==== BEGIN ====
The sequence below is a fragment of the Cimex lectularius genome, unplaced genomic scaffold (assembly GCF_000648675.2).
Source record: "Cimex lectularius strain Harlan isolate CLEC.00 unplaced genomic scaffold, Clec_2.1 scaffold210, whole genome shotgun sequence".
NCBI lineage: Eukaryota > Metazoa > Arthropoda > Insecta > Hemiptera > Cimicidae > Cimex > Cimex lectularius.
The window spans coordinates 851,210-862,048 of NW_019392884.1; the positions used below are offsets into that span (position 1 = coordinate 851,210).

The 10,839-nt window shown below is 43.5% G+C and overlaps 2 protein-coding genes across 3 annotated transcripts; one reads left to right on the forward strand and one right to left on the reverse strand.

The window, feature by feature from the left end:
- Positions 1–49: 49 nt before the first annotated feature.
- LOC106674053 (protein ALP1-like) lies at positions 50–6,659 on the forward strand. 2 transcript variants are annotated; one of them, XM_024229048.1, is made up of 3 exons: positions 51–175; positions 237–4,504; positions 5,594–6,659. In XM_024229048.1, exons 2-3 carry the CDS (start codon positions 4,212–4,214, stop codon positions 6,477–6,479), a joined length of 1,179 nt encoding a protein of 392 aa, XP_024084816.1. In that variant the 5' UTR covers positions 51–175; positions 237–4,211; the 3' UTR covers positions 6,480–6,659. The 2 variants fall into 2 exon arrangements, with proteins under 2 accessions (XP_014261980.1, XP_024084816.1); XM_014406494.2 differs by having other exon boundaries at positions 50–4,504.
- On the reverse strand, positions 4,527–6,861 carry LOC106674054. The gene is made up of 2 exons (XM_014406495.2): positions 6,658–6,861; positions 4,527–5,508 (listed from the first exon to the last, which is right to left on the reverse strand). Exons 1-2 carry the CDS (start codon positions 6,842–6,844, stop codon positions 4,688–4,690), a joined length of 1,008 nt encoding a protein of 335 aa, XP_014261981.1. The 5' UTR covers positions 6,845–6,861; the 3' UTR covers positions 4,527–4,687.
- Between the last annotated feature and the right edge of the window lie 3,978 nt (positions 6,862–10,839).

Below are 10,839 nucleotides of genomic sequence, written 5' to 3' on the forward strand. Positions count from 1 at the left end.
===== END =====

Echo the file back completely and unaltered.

The sequence below is a fragment of the Cimex lectularius genome, unplaced genomic scaffold (assembly GCF_000648675.2).
Source record: "Cimex lectularius strain Harlan isolate CLEC.00 unplaced genomic scaffold, Clec_2.1 scaffold210, whole genome shotgun sequence".
NCBI lineage: Eukaryota > Metazoa > Arthropoda > Insecta > Hemiptera > Cimicidae > Cimex > Cimex lectularius.
The window spans coordinates 851,210-862,048 of NW_019392884.1; the positions used below are offsets into that span (position 1 = coordinate 851,210).

The 10,839-nt window shown below is 43.5% G+C and overlaps 2 protein-coding genes across 3 annotated transcripts; one reads left to right on the forward strand and one right to left on the reverse strand.

The window, feature by feature from the left end:
- Positions 1–49: 49 nt before the first annotated feature.
- LOC106674053 (protein ALP1-like) lies at positions 50–6,659 on the forward strand. 2 transcript variants are annotated; one of them, XM_024229048.1, is made up of 3 exons: positions 51–175; positions 237–4,504; positions 5,594–6,659. In XM_024229048.1, exons 2-3 carry the CDS (start codon positions 4,212–4,214, stop codon positions 6,477–6,479), a joined length of 1,179 nt encoding a protein of 392 aa, XP_024084816.1. In that variant the 5' UTR covers positions 51–175; positions 237–4,211; the 3' UTR covers positions 6,480–6,659. The 2 variants fall into 2 exon arrangements, with proteins under 2 accessions (XP_014261980.1, XP_024084816.1); XM_014406494.2 differs by having other exon boundaries at positions 50–4,504.
- On the reverse strand, positions 4,527–6,861 carry LOC106674054. The gene is made up of 2 exons (XM_014406495.2): positions 6,658–6,861; positions 4,527–5,508 (listed from the first exon to the last, which is right to left on the reverse strand). Exons 1-2 carry the CDS (start codon positions 6,842–6,844, stop codon positions 4,688–4,690), a joined length of 1,008 nt encoding a protein of 335 aa, XP_014261981.1. The 5' UTR covers positions 6,845–6,861; the 3' UTR covers positions 4,527–4,687.
- Between the last annotated feature and the right edge of the window lie 3,978 nt (positions 6,862–10,839).

Below are 10,839 nucleotides of genomic sequence, written 5' to 3' on the forward strand. Positions count from 1 at the left end.